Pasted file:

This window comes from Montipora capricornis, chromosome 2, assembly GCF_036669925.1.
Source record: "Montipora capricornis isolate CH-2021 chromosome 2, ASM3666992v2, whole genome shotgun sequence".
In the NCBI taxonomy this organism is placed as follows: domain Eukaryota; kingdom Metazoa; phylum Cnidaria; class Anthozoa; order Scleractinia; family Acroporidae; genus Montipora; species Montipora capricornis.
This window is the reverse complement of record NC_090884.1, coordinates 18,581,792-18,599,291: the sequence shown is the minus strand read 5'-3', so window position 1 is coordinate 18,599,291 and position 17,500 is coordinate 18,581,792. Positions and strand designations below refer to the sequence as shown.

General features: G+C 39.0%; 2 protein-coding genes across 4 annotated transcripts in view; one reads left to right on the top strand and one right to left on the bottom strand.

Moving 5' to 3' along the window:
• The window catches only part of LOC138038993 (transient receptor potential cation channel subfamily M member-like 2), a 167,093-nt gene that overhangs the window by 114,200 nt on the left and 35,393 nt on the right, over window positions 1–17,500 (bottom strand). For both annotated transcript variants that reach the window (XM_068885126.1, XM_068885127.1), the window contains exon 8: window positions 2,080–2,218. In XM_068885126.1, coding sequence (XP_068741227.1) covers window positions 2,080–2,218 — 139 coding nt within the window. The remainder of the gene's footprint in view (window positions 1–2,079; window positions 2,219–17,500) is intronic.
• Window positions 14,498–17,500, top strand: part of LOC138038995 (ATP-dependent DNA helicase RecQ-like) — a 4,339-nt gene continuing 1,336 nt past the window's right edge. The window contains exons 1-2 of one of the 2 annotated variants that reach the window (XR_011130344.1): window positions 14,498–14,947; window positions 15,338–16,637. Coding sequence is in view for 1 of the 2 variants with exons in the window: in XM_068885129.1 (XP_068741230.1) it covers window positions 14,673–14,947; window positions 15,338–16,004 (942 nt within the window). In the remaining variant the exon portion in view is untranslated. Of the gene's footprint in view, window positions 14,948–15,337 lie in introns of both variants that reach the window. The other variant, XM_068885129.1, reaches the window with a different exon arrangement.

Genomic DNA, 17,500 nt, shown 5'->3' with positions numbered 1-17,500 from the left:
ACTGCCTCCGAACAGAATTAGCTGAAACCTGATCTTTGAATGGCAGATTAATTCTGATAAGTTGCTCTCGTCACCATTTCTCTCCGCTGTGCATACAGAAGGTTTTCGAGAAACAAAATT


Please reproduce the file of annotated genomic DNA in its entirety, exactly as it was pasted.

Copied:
This window comes from Montipora capricornis, chromosome 2, assembly GCF_036669925.1.
Source record: "Montipora capricornis isolate CH-2021 chromosome 2, ASM3666992v2, whole genome shotgun sequence".
In the NCBI taxonomy this organism is placed as follows: domain Eukaryota; kingdom Metazoa; phylum Cnidaria; class Anthozoa; order Scleractinia; family Acroporidae; genus Montipora; species Montipora capricornis.
This window is the reverse complement of record NC_090884.1, coordinates 18,581,792-18,599,291: the sequence shown is the minus strand read 5'-3', so window position 1 is coordinate 18,599,291 and position 17,500 is coordinate 18,581,792. Positions and strand designations below refer to the sequence as shown.

General features: G+C 39.0%; 2 protein-coding genes across 4 annotated transcripts in view; one reads left to right on the top strand and one right to left on the bottom strand.

Moving 5' to 3' along the window:
• The window catches only part of LOC138038993 (transient receptor potential cation channel subfamily M member-like 2), a 167,093-nt gene that overhangs the window by 114,200 nt on the left and 35,393 nt on the right, over window positions 1–17,500 (bottom strand). For both annotated transcript variants that reach the window (XM_068885126.1, XM_068885127.1), the window contains exon 8: window positions 2,080–2,218. In XM_068885126.1, coding sequence (XP_068741227.1) covers window positions 2,080–2,218 — 139 coding nt within the window. The remainder of the gene's footprint in view (window positions 1–2,079; window positions 2,219–17,500) is intronic.
• Window positions 14,498–17,500, top strand: part of LOC138038995 (ATP-dependent DNA helicase RecQ-like) — a 4,339-nt gene continuing 1,336 nt past the window's right edge. The window contains exons 1-2 of one of the 2 annotated variants that reach the window (XR_011130344.1): window positions 14,498–14,947; window positions 15,338–16,637. Coding sequence is in view for 1 of the 2 variants with exons in the window: in XM_068885129.1 (XP_068741230.1) it covers window positions 14,673–14,947; window positions 15,338–16,004 (942 nt within the window). In the remaining variant the exon portion in view is untranslated. Of the gene's footprint in view, window positions 14,948–15,337 lie in introns of both variants that reach the window. The other variant, XM_068885129.1, reaches the window with a different exon arrangement.

Genomic DNA, 17,500 nt, shown 5'->3' with positions numbered 1-17,500 from the left:
ACTGCCTCCGAACAGAATTAGCTGAAACCTGATCTTTGAATGGCAGATTAATTCTGATAAGTTGCTCTCGTCACCATTTCTCTCCGCTGTGCATACAGAAGGTTTTCGAGAAACAAAATT